33-year-old Russian-German pianist Igor Levit is hailed by the New York Times as “one of the essential artists of our time.”
As a prolific ‘lockdown’ musician, his streamed performances pushed his profile to a peak in 2020 (Gramophone voted him Artist of the Year and thanked him for “providing spiritual nourishment at a time when music fell silent”) but his uncompromising activism, especially concerning the re-emergence of extreme nationalism, has survived years of “just shut up and play” commentary, and even assassination threats. Deeper than ‘politics’, universalism is for him central to (as he puts it) “the existential must” of music making.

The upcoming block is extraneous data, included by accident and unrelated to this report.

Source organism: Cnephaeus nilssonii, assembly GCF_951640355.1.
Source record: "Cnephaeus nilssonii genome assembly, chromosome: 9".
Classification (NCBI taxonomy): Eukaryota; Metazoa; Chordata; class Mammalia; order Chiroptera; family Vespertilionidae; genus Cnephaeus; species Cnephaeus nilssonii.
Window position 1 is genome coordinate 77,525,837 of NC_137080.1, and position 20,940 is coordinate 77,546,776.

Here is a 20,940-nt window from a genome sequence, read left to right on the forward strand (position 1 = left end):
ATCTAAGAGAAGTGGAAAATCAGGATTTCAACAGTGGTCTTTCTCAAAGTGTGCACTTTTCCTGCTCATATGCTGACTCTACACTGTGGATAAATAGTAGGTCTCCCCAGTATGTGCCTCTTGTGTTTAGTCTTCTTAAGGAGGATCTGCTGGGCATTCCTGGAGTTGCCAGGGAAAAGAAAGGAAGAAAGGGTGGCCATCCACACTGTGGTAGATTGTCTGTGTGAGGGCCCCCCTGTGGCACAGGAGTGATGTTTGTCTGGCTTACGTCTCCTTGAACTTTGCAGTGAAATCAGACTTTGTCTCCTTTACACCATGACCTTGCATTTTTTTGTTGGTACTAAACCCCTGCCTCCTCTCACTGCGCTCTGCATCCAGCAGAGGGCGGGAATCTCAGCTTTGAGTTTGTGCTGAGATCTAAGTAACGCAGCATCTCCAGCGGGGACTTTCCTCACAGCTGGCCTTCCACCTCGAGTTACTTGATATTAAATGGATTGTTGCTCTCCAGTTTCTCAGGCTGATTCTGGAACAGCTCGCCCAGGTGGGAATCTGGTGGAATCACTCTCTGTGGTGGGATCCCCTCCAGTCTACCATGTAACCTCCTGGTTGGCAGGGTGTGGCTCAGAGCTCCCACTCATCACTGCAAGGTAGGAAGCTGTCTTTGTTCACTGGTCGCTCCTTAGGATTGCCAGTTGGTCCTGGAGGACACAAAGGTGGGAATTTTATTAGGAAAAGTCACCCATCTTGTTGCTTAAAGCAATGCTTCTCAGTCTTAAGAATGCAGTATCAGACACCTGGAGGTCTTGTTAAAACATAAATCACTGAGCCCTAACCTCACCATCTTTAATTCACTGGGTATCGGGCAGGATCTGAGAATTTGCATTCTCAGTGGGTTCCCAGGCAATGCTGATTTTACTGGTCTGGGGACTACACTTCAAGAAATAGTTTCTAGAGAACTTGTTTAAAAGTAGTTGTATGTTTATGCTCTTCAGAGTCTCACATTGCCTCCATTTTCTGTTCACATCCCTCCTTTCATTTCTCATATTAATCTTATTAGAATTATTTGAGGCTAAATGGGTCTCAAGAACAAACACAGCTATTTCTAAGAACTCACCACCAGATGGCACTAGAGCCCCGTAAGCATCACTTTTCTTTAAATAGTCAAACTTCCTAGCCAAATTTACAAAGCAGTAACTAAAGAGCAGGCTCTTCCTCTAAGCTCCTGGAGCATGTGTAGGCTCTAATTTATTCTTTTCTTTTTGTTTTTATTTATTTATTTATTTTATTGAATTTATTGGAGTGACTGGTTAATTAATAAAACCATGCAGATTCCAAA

His repertoire ranges from Bach to Busoni to Bill Evans but it is his Beethoven that commands critical and audience adulation. The sense of line, beauty of tone and voicing, solidity of touch; it’s as perfect as a Bauhaus chair, but the intelligence, rhythmic drive and earthy humour in his playing seems to summon back the spirit of young Beethoven the piano virtuoso.
Last year’s recording of the complete sonatas has been showered with the globe’s most prestigious awards, but regularly returns to the huge piece from the composer’s final years, described by Alfred Brendel as “the greatest of all piano works”: the 33 Variations on a Waltz by Diabelli.
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